2014 UX/UI trends for mobile solutions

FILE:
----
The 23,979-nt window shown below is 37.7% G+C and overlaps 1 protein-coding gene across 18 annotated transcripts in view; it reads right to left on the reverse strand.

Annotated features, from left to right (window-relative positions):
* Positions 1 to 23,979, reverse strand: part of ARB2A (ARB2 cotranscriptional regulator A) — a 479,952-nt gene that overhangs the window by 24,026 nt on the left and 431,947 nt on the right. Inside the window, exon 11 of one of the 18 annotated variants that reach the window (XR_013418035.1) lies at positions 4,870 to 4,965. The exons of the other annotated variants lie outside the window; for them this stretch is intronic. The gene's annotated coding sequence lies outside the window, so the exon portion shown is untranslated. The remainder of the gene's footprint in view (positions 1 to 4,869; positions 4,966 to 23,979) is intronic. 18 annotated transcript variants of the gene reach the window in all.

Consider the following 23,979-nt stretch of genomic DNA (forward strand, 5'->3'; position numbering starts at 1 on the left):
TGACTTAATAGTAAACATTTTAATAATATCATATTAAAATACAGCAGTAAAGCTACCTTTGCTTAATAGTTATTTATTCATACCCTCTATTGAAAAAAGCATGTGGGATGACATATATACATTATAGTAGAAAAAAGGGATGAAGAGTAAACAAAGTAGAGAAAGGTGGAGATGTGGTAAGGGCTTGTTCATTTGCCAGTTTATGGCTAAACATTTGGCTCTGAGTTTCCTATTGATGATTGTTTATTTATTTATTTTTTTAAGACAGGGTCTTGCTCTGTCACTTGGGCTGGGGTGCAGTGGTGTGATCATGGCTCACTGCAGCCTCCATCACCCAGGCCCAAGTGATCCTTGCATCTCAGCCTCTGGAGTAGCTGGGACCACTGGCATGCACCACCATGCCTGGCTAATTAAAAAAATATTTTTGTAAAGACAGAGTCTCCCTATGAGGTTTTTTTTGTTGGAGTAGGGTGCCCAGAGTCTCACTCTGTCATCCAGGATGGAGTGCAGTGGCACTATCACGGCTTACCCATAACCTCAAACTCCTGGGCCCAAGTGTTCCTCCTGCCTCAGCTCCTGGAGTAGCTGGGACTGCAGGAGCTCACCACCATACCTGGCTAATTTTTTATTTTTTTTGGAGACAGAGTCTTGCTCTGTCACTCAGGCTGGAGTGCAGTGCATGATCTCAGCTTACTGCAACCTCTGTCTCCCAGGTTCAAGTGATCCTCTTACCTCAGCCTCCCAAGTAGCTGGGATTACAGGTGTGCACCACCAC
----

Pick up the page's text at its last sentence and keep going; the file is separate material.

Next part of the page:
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<ul><li><p>10 Design Trends2014UX/UI trends for mobile solutions</p></li><li><p>In the past year we have seen less and less skeumorphic design </p><p>but this doesnt mean that were moving towards two dimensional </p><p>interfaces. On the contrary, interfaces will become more layered and </p><p>taking full advantage of the z-axis. This approach gives a sense of </p><p>depth to the interface making the experience more tangible. </p><p>1. Layered Interfaces</p></li><li><p>Why do it?</p><p>Done right, this approach gives a real sense of 3D depth and will </p><p>establish a clear relationship between elements and interactions. This </p><p>is achieved by putting elements not in use at the back while placing </p><p>current interaction at the front.</p></li><li><p>While the ultimate goal is to simplify our interfaces and make them </p><p>more functional and usable, we should think twice when separating </p><p>content by lines and dividers.</p><p>2. Divide by elements &amp; spacing, not lines </p></li><li><p>Why do it?</p><p>UI design is moving towards removing any unnecessary elements to </p><p>focus much more on functionality. Less lines and dividers will always </p><p>give your interface a cleaner, modern and more functional feel. </p><p>Always remember that there are other ways to separate content with </p><p>methods such as using blocks, spacing or different colors.</p></li><li><p>The screen is not only a touch target but also a gesture target. </p><p>Touching and gesture capabilities, as well as more gesture-based </p><p>actions have emerged. Swipe gestures are used to: go back, reach </p><p>the menu or trigger actions such as share, like or delete items.</p><p>3. Swipe, swipe &amp; swipe</p></li><li><p>Why do it?</p><p>Although it may not be entirely self-evident initially, a gesture, once </p><p>discovered and learned, can become a delight to use and can bring </p><p>magic to the user experience, reducing steps in the user flow while </p><p>interacting with the interface. This allows for a quicker, more efficient </p><p>and comfortable experience for hand gestures since a larger area of </p><p>the screen is used for a function.</p></li><li><p>With the use of smartphones and mobile devices clearly increasing, </p><p>we find that people are using them in many different situations </p><p>and locations - while on the the subway, at work, at home, when </p><p>exercising etc. Users dont want complex gestures, like three finger </p><p>tapping or needing both hands to use the phone. Users will use </p><p>the phone with one hand and rely on their thumb more as they find </p><p>themselves in stuations where they dont always have both hands </p><p>free to use the device.</p><p>4. Thumb-focused interactions</p></li><li><p>Why do it?</p><p>When designing, take into consideration that your app will be used </p><p>in several contexts, people will not always be in the situation where </p><p>they can use more than one finger or both hands to interact with </p><p>your interface. Design for the lazy, this can increase the usage </p><p>of your app!</p></li><li><p>We will see a lot more apps with very simple color schemes. The use </p><p>of simpler color schemes is usually associated with the flat design </p><p>approach and the philosophy less is more. Using neutral colors for </p><p>the general scheme and adding just a bit of another stronger color for </p><p>calls to action, helps the user focus on the actions we want them to.</p><p>5. Simple color schemes</p></li><li><p>Why do it?</p><p>Simplifying the interface improves the user experience while having </p><p>too many colors can have a negative impact upon it. A good use of </p><p>colors highlights the action you want your users to carry out.</p></li><li><p>This year we will see an explosion of apps using this design pattern. </p><p>Were pretty sure well not only see this in the mobile space, but on </p><p>the web too.</p><p>6. Icons - Stroke &amp; fill</p></li><li><p>Why do it?</p><p>This gives better contrast between active and inactive sections. </p><p>Recognition of active tabs, controls and toolbars is more straightforward.</p></li><li><p>Designers are moving away from textures and skeumorphic designs </p><p>to a new approach where motion and depth create a 3D effect. </p><p>Movement and animations are vital elements when embracing </p><p>this new paradigm, giving fluidity and more meaning to the user </p><p>experience. The specs and technical capabilities of the new </p><p>mobile devices allow designers and developers to create more </p><p>complex animations.</p><p>7. Animations - Do it well or dont do it</p></li><li><p>Why do it?</p><p>Animated demo tutorials are a great way to capture users attention </p><p>while educating them on how best to use the app for the first time. </p><p>But dont animate just for the sake of it, have a clear motivation </p><p>behind the animation effects, the abuse of motion effects can </p><p>completely ruin the experience. </p></li><li><p>The use of Helvetica (mostly light or thin versions) in iOS 7 is still a </p><p>hot topic between designers and typographers. Were not saying </p><p>iOS 7 is perfect typography-wise, but the principle of simplifying </p><p>and reducing the numbers of fonts and weights is welcomed. </p><p>When designing an app think about how can you make the </p><p>typography powerful by playing with weights and dimensions, not </p><p>different typefaces.</p><p>8. One app, one typeface </p></li><li><p>Why do it?</p><p>This one goes hand in hand with simplifying color schemes and user </p><p>elements, as well as using space as dividers. The ultimate goal is </p><p>simplicity, functionality and usability. </p></li><li><p>Blur effects arise as a logical solution to a minimal user interface, </p><p>allowing a certain amount of play with the layers and hierarchy of </p><p>the interface.</p><p>9. Blur effects</p></li><li><p>Why do it?</p><p>Its a very efficient solution when working with layered UX/UI since </p><p>it gives the user a clear understanding of the mobile solutions </p><p>flow and hierarchy. This also gives designers a perfect opportunity </p><p>to explore different menu and overlay solutions. Even though we </p><p>eventually might grow tired of the effect it is an effective solution at </p><p>the present time.</p></li><li><p>2014 is the year of the Phablets. A Phablet is a merge between a </p><p>smartphone and a tablet and includes the best of both worlds. With </p><p>bigger screensizes come different layouts. Flexible devices are also </p><p>on the rise even though they might take longer than 2014 to </p><p>become a trend.</p><p>10. Phablets</p></li><li><p>Why do it?</p><p>The introduction and rise of Phablets will allow for layout adaptation </p><p>and UX solutions which perhaps were only previously taken into </p><p>consideration for tablets. Android devices are already on the </p><p>market with the Galaxy Note 3, while Apple and Windows will, in all </p><p>likelihood, shortly follow with their own devices.</p></li><li><p>web www.goldengekko.com email info@goldengekko.com </p><p>Fighting for a world full of mobile solutionssince 2005 </p></li></ul>